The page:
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Collapse Issue 560:<br />9 Jan 2023<br />_____________Issue 560:
9 Jan 2023
Collapse  NEWS NEWS
Council to classify 357 blocks as 'community land'
Power blackout across the Peninsula
Peninsula groups benefit from Gosford electorate grants
Marine flare collection
Banner celebrates last school visit by Nambus
Lions Club raises $12,000 in cake and pudding sales
Council rejects grant applications from Peninsula groups
Shade trees group highlights 'good' developments
Pearl Beach establishes neighbour messaging network
Older women raise $3500 for food hampers
Woy Woy law firm recognised in leading legal directory
Beach wheelchairs and matting available over summer
Volunteer wins Paul Harris Award from Rotary
Local submissions wanted for Federal Budget
World of Magic at Woy Woy library
Groups encouraged to apply for war memorial grants
Learn about creatures that live in rock pools
Equal wettest year in 58 years
Three-storey block of flats proposed for Broken Bay Rd
'Pre-DA' comments reveal council staff thinking
Dual occupancy exhibited without application details
Proposal for four townhouses in Allfield Rd
Dual occupancy subdivision gives 310 square metre lot
Two-storey child care centre proposed for quiet area
New kitchen and gaming area plans for hotel renovation
Development control needs root and branch rethink
Not community consultation, and not sustainable
Heat island effect will be out of control in five years' time
Jet skis - we need to do something
Value your local newspaper - support Peninsula News
Aged care home surveys relatives about its services
After Christmas, craft group prepares for Mother's Day
Virus numbers increase by half before dropping more
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Bush dance to be held at Pearl Beach
Little Theatre to hold auditions for Agatha Christie play
Tutor wanted for silver jewellery-making classes
Special assembly for long-serving school librarian
Ettalong staff move on
Tesch calls for nominations for youth parliament
School holidays course for learner drivers
Call to move pennant finals when Ettalong plays
Bridge team is NSW Country Champions
Umina bowling club appoints new treasurer
Bicycle group plans two rides from Woy Woy
Bunnies Juniors introduce high performance academy
Applications open for defibrillator grants
Year's first red-point event attracts 28 pairs
Bowling club announces smartphone app
Physie club to hold information stall

Not community consultation, and not sustainable

Regarding "Council to replace removed dune trees" (PN 559 12 Dec 2022), as a founding member of a community Landcare group that your article says was supposedly subject to "extensive community consultation" by Central Coast Council, your readers should know this:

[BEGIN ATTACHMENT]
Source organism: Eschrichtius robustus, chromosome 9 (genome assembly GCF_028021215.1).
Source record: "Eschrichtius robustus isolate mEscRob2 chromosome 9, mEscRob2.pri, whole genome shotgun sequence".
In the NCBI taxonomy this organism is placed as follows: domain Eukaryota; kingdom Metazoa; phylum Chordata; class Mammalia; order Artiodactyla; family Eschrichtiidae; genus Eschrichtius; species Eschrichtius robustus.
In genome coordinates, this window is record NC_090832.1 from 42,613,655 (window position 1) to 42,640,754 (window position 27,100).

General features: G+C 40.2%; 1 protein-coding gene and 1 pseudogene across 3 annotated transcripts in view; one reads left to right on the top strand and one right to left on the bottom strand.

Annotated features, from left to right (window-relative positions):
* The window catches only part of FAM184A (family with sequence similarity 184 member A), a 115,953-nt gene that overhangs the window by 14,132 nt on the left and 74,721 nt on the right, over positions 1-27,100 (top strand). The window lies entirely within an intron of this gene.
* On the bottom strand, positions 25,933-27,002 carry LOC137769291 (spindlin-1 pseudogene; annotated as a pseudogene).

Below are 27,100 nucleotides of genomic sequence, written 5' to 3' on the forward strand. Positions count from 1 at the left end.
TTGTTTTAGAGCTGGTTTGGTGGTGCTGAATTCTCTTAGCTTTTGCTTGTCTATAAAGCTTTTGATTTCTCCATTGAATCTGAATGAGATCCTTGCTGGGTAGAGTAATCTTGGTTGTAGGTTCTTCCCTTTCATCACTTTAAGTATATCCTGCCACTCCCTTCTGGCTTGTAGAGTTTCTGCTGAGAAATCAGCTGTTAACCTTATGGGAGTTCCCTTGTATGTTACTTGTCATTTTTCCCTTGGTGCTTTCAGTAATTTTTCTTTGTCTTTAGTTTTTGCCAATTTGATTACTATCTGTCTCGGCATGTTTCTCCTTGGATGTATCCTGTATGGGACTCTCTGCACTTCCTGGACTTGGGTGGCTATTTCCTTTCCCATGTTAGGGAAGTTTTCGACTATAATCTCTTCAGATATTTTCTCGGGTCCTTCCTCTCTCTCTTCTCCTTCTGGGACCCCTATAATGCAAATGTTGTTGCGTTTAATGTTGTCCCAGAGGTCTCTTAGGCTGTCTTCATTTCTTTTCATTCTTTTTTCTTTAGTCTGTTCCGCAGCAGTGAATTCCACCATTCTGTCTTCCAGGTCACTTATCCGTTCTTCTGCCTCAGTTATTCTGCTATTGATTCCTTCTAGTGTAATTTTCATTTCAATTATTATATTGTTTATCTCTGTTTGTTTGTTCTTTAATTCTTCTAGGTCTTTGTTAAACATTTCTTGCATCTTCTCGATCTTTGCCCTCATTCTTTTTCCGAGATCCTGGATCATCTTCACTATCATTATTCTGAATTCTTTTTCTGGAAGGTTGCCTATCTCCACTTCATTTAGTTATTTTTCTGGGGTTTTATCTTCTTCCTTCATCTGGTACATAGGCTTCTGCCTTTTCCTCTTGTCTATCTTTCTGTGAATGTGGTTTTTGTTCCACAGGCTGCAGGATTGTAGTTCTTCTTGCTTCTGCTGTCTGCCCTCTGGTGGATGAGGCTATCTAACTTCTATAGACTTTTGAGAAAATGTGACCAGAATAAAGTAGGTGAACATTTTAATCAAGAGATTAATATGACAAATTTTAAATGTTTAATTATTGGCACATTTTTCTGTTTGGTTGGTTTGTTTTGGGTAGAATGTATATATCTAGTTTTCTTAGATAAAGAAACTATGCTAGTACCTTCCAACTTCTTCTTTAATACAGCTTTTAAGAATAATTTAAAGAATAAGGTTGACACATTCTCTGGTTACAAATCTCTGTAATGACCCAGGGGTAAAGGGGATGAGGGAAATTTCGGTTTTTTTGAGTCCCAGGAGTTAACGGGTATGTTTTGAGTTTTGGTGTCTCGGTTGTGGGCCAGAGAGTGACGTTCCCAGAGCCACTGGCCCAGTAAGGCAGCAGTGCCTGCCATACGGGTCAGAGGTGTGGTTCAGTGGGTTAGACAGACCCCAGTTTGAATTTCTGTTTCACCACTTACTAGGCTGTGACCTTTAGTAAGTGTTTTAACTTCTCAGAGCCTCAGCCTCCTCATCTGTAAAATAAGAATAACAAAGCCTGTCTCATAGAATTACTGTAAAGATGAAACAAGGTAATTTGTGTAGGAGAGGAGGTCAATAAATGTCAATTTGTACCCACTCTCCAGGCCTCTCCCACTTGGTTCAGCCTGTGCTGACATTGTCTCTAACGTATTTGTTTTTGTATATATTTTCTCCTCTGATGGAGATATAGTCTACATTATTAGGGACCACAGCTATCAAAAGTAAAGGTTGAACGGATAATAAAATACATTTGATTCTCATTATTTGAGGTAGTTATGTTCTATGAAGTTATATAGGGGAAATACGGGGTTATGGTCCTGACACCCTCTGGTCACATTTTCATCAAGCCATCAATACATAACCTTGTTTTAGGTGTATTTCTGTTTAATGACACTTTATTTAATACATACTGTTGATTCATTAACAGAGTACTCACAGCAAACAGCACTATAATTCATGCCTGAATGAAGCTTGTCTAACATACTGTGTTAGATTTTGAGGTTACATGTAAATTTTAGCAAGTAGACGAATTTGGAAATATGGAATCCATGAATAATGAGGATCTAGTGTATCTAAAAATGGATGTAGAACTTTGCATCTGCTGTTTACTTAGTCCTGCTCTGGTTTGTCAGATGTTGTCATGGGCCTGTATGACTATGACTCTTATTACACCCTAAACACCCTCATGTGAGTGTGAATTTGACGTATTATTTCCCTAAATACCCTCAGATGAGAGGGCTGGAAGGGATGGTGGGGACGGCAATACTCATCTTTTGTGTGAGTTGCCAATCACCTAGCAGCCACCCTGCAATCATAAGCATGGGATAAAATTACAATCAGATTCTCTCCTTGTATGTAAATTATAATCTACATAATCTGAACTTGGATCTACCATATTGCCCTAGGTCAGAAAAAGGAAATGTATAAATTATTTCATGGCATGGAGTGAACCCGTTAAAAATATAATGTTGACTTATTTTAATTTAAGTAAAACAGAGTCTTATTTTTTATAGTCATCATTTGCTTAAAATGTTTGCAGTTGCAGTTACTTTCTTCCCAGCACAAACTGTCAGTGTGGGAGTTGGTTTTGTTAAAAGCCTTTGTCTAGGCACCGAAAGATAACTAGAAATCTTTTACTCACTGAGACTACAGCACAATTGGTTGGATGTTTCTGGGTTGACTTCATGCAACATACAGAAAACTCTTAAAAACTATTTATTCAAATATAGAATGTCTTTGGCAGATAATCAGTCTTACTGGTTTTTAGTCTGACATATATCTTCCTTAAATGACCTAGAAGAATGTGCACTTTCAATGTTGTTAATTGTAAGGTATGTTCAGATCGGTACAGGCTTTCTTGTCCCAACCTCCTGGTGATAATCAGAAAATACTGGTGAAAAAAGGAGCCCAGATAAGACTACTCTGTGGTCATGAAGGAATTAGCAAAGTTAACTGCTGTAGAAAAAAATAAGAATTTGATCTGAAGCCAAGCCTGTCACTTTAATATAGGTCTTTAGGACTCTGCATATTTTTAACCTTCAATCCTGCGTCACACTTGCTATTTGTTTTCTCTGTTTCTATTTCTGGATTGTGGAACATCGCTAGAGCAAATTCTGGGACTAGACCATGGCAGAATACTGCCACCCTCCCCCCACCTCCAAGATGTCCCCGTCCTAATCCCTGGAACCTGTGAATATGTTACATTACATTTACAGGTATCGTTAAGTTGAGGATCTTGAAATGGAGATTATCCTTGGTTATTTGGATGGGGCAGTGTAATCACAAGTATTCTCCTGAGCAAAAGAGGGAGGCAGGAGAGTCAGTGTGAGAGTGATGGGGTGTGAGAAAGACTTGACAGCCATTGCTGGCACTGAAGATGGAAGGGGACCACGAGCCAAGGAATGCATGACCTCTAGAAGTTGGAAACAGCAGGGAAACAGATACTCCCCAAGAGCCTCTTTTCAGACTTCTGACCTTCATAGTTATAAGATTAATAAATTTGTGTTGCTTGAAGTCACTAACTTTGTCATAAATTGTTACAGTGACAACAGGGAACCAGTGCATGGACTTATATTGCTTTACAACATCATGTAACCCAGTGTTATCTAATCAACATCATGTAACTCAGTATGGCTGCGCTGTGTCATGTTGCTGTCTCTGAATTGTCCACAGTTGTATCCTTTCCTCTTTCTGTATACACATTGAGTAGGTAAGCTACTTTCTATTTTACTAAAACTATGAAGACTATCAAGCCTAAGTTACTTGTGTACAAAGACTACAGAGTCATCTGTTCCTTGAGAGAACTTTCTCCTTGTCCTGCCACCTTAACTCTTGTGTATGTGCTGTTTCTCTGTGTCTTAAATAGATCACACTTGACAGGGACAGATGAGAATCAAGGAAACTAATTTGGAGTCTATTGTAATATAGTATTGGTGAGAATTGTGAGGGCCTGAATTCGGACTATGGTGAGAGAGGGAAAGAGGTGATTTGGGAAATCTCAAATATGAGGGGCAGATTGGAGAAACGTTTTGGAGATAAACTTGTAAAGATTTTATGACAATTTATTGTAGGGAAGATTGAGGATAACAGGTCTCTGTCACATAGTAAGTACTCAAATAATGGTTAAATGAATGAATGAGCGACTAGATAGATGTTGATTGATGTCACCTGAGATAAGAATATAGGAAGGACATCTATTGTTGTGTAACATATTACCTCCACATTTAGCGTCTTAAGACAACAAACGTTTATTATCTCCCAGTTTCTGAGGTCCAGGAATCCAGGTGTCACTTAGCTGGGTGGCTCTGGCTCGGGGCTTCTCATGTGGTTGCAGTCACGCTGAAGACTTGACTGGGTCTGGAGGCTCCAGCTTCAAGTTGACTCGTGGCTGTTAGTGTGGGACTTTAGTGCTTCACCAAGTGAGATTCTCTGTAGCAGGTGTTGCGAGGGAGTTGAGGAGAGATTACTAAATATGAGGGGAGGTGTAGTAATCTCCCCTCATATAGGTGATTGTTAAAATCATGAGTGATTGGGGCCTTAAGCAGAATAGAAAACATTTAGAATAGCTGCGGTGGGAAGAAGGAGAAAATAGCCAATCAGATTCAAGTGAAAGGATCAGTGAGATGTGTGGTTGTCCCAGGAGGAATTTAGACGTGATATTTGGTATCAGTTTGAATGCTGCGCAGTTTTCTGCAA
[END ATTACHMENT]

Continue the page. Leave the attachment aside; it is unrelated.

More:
Local residents groups, with one exception, only found out about this "proposal" two weeks before we met with Council's engineer when he invited us to be involved in replanting/repairing the "altered dune".

This is the only remnant dune remaining on Umina Beach.

In most coastal communities, the dunes that remain are granted certain protections.

Council's actions on restoring dunes at Wamberal from "attack" by Mother Nature are well known.

Here we have the Council itself attacking the dune from behind, while simultaneously spending our money trying to restore the other side of the dune further north on Ocean Beach.

Does Central Coast Council, recently back in the black after years of financial turmoil, now think they can spend our money on continually removing trees (and/or facilitating others to remove them) to replace them with concrete and bitumen?

This is part of the reason the Peninsula, despite being surrounded by water and criss-crossed by creeks and lagoons, is six degrees warmer than other parts of the City.

With less money spent, we could have permeable surfaces instead of concrete paths, guttering and bitumen carparks.

Several Australian companies make or supply surfaces that are as solid as concrete and permeable (one is based in Toronto to our near north).

Instead, we are going to get water channelled from council's hard works to an adjoining block near the caravan park entrance which will become an absorption pit with concrete pipelines.

All of this will achieve basically what we have now, with a big puddle and less vegetation and no trees.

Council's review reportedly "... identified that it was not possible to meet both the competing objectives of providing improved parking and safe accessibility while not impacting the rear portion of the dune."

This is a farce.

This is not how you do community consultation.

This is not environmentally sustainable.

This is a Council totally disconnected from residents and ratepayers.

I would be interested in knowing how much money this portion of the project is costing?

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